Broadband Caps: Is A Meter Running While You Read This?
The post I did last month on the subject, noting Time Warner Cable's shelving of its plans to sell metered Internet access, generated some interesting comments that got me thinking further.
That brings us to today's piece, in which I try to figure out a best-case system of usage-based billing. My vision doesn't bear much resemblance to Time Warner's proposal, the tiered plans already implemented by a few smaller cable-modem operators or the usage limits in place at such companies as Comcast or, in a more stringent form, at the satellite provider HughesNet.
(It's fair to argue that usage-based billing schemes like TWC's and outright caps like Comcast's are separate creatures entirely -- for one thing, if you exceed Comcast's cap, it won't even let you pay extra. But both involve placing a limit on something previously sold as "unlimited.")
As I was sketching out these optimal broadband-cap scenarios, I did so without assuming any ulterior motives on the part of any Internet provider implementing such a plan -- but, given the past misconduct of some firms now imposing broadband caps, that's difficult to set aside.
For example, many critics of broadband caps argue that they allow cable-modem providers to discourage customers from watching TV online at sites like Hulu or through services like Apple's iTunes (where a high-definition download of the latest James Bond flick weighs in at 3.54 gigabytes).
National Cable and Telecommunications Association spokesman Brian Dietz rejected that idea, saying that many cable operators have video sites of their own and have plans for more. I find his defense reasonable, largely because any cable operator hypocritical enough to exempt its own site from its own broadband caps would find itself in a self-made PR nightmare.
But if you can make usage-based billing palatable, do you need to?
Providers of other Internet services have found it practical to get rid of consumption caps -- consider, for example, the Web-mail services that no longer limit how many messages you can store, or the Web hosting plans that lack the traditional monthly bandwidth quota.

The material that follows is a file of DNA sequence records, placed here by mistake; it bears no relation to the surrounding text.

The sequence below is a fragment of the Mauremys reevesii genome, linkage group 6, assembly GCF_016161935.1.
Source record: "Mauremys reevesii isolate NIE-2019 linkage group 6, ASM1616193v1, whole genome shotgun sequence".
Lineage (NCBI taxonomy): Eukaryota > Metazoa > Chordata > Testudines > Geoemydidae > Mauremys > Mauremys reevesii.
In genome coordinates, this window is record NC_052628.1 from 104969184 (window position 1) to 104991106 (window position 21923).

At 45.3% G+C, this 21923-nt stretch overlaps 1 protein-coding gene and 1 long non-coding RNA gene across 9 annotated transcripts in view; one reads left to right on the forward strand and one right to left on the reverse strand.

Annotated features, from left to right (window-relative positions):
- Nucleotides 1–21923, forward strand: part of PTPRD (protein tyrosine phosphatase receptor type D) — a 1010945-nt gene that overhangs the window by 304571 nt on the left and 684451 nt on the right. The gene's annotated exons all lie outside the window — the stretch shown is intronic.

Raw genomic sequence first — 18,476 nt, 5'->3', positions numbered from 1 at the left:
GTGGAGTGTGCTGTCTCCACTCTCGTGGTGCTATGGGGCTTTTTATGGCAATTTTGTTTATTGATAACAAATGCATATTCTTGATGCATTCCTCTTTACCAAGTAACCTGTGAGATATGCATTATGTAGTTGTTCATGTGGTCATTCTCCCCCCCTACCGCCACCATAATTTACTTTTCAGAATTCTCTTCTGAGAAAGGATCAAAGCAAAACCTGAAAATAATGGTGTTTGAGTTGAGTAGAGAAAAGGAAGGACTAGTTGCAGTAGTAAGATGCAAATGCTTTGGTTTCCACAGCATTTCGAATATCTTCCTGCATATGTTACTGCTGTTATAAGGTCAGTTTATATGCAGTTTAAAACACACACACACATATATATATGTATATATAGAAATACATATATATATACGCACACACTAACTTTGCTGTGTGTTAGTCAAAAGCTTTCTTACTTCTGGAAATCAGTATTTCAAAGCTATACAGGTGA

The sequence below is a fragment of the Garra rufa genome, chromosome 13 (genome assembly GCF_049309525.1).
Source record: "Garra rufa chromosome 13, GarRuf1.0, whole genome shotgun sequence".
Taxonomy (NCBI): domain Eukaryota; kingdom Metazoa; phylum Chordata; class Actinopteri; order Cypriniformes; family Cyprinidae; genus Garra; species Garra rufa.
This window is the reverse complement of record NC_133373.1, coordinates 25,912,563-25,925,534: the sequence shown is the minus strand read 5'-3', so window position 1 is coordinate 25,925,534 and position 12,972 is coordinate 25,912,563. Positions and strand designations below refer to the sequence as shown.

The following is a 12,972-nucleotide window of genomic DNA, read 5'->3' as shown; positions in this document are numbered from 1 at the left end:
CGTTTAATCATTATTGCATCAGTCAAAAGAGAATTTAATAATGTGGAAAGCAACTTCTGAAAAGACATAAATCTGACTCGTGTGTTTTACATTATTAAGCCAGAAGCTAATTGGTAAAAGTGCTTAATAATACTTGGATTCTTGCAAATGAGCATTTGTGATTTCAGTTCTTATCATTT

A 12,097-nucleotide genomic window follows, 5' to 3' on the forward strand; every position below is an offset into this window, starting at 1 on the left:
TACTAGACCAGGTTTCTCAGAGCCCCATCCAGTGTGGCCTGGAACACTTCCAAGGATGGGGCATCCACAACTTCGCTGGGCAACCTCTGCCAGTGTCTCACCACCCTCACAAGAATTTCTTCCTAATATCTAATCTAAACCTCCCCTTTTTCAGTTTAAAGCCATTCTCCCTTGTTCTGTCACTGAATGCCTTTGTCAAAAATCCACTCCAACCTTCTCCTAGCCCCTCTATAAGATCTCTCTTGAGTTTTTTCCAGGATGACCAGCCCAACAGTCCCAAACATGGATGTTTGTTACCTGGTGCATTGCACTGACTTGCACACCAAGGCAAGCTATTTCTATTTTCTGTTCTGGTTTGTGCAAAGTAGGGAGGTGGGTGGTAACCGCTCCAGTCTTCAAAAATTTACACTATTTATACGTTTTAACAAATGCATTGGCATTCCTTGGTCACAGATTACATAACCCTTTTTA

Derek Turner, research director at Free Press, a Washington-based lobby that advocates net-neutrality policies and opposes broadband caps, wrote in an e-mail that usage-based billing was neither "fair or efficient, because carriers themselves don't pay for transport by the byte -- they pay by the size of the dedicated line leased to transport data."
Ultimately, this is a business decision, and that's where I find myself skeptical of the whole broadband-cap idea. Like a lot of other proposals to use technology to implement "perfect" enforcement of existing rules or policies -- say, attaching GPS receivers to every car in America to tax drivers on their mileage -- the only guaranteed winner in this scenario seems to be whatever company gets to sell the new enforcement tools. I'm not so sure about the ultimate benefits to the Internet provider itself, much less its customers, when it already has a billing model that works pretty well.
Agree? Disagree? The comments are yours. You can also share your thoughts in my Web chat, starting at noon today.
May 1, 2009; 10:05 AM ET
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